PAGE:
Lawyers, accountants, camp directors and others whose customers would be newly taxed under Republican Gov. Paul LePage's budget plan told lawmakers on Monday that the proposal would drive away business and hurt their bottom lines.
LePage wants to raise the sales tax from 5.5 percent to 6.5 percent and expand it to include more services and dozens of new items, such as movie theater tickets, summer camp tuition, dry cleaning and amusement parks. The sales tax would help pay for significant cuts in the personal and corporate income taxes and elimination of the estate tax and the tax on military pensions.
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The commissioner of the Department of Administrative and Financial Services, Richard Rosen, told the Legislature's Appropriations Committee that the governor's tax overhaul proposal would shift more of the burden onto tourists and provide better stability to state revenues.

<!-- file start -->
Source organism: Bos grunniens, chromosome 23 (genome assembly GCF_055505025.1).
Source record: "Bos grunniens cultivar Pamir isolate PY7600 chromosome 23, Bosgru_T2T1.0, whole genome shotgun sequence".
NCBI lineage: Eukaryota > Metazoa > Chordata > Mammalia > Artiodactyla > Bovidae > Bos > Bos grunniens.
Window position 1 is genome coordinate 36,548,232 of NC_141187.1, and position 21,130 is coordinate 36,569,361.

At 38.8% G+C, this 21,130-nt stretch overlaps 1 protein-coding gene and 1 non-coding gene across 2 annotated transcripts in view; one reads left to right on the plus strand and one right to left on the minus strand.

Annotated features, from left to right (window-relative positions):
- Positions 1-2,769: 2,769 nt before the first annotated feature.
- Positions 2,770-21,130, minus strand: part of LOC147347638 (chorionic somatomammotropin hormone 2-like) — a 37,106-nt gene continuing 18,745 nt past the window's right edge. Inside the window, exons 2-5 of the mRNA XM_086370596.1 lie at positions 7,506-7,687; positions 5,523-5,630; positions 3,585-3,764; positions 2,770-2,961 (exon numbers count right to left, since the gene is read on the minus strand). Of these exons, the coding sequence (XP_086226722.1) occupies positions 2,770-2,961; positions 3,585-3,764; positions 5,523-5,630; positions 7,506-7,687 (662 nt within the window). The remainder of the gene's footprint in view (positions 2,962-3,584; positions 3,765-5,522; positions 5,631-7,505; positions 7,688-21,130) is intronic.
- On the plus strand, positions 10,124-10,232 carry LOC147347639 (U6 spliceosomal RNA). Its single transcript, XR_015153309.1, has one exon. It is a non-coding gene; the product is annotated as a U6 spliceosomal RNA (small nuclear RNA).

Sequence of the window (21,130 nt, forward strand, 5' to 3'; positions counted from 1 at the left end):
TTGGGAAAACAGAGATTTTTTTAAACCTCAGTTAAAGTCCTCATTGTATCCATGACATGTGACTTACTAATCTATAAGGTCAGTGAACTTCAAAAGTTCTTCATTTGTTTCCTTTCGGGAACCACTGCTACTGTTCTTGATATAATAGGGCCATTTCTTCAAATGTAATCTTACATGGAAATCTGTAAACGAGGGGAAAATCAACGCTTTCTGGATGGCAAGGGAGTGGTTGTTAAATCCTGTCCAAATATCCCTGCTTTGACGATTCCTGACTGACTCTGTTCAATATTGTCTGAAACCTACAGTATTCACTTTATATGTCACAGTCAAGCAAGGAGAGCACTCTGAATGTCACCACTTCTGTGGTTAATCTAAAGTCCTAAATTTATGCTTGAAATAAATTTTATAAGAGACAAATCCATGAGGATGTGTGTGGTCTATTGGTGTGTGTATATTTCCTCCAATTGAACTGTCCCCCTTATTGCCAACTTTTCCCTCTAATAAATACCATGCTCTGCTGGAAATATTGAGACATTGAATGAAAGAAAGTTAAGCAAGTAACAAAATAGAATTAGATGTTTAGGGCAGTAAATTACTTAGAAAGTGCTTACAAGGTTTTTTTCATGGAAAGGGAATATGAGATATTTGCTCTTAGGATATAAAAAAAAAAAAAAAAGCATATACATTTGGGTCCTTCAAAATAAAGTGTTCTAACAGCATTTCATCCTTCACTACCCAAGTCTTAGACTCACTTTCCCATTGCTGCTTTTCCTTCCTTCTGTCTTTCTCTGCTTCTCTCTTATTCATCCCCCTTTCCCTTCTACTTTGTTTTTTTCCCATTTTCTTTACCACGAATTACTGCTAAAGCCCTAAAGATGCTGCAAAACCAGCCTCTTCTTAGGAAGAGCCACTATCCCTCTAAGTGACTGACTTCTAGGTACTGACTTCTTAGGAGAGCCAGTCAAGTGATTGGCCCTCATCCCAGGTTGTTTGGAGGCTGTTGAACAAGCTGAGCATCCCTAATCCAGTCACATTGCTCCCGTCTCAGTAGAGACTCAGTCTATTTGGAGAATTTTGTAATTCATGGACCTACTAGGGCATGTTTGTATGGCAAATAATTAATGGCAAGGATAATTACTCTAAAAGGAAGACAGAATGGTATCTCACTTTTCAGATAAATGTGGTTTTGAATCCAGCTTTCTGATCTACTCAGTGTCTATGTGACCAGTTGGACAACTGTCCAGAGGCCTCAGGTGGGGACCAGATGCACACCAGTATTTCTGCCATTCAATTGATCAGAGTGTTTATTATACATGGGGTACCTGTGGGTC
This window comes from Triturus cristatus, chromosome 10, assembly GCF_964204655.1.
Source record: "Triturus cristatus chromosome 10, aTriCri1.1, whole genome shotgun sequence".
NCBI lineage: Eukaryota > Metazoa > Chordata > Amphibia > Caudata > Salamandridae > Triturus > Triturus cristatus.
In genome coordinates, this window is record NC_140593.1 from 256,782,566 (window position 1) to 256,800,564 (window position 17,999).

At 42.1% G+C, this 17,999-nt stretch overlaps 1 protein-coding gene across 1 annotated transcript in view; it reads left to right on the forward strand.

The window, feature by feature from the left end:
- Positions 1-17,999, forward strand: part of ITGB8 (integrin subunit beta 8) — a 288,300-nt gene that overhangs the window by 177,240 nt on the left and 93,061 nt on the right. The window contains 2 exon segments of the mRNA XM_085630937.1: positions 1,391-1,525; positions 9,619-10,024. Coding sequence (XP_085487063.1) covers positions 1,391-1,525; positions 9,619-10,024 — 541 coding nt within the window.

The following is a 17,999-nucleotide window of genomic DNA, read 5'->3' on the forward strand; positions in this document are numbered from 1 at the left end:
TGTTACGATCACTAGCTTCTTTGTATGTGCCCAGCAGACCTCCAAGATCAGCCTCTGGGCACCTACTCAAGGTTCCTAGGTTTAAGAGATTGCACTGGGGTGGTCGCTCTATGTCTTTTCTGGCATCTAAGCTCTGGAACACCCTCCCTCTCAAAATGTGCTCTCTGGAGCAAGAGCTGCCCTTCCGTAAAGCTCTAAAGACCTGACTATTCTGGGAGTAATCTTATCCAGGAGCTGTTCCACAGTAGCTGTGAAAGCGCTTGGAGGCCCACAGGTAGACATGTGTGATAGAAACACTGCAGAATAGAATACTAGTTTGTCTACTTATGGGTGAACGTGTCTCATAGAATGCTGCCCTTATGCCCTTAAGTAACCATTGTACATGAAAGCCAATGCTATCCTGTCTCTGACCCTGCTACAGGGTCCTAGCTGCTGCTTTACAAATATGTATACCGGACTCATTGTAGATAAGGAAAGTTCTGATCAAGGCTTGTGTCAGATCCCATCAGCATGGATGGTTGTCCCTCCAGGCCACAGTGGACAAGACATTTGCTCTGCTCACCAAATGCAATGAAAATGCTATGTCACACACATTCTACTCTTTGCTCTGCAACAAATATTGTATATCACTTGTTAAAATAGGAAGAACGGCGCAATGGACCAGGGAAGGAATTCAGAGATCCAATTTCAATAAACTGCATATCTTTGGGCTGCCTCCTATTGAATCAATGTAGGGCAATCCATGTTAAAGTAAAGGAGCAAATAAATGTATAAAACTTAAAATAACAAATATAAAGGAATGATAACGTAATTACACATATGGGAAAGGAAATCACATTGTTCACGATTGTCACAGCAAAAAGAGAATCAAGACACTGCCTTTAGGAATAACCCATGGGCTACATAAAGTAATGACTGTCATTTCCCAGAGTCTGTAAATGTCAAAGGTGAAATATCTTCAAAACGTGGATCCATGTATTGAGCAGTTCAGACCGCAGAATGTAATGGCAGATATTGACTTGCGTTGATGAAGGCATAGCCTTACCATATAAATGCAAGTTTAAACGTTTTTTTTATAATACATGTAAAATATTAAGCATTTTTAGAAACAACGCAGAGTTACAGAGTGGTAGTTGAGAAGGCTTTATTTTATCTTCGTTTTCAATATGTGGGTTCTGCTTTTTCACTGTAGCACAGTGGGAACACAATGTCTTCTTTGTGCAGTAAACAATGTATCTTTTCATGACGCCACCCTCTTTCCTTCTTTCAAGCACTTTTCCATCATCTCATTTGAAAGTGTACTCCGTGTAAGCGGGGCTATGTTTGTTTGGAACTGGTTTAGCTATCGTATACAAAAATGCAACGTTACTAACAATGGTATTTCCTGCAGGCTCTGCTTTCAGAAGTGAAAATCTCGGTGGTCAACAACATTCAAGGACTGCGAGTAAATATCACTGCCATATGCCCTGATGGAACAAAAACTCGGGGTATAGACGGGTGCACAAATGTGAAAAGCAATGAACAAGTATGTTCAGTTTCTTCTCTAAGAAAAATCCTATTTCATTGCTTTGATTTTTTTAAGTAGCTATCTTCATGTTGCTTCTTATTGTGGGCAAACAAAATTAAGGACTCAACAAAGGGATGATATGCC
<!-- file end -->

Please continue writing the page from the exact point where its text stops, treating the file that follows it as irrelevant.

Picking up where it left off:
The state's current tax structure is out of date, he said, noting that people pay sales tax to watch movies if they buy or rent DVDs at stores but not when they go theaters or stream them over the Internet. But he acknowledged the political challenge the proposal faces.
"The status quo may be comfortable, but it is also an impediment to future economic growth," Rosen said.
But Peter Hirsch, director of Camp Androscoggin, a summer camp for boys in Wayne, said taxing tuition will cause his customers to choose to go to camps in other states instead.
Meanwhile, Andrew Cashman, a lobbyist for the Theatre Owners of New England, said that taxing movie tickets will cause sales to plummet.
"The economic impact of this is quite severe," he said.
The Appropriations Committee will continue to negotiate behind closed doors and listen to public comments on various pieces of LePage's budget for the next several weeks.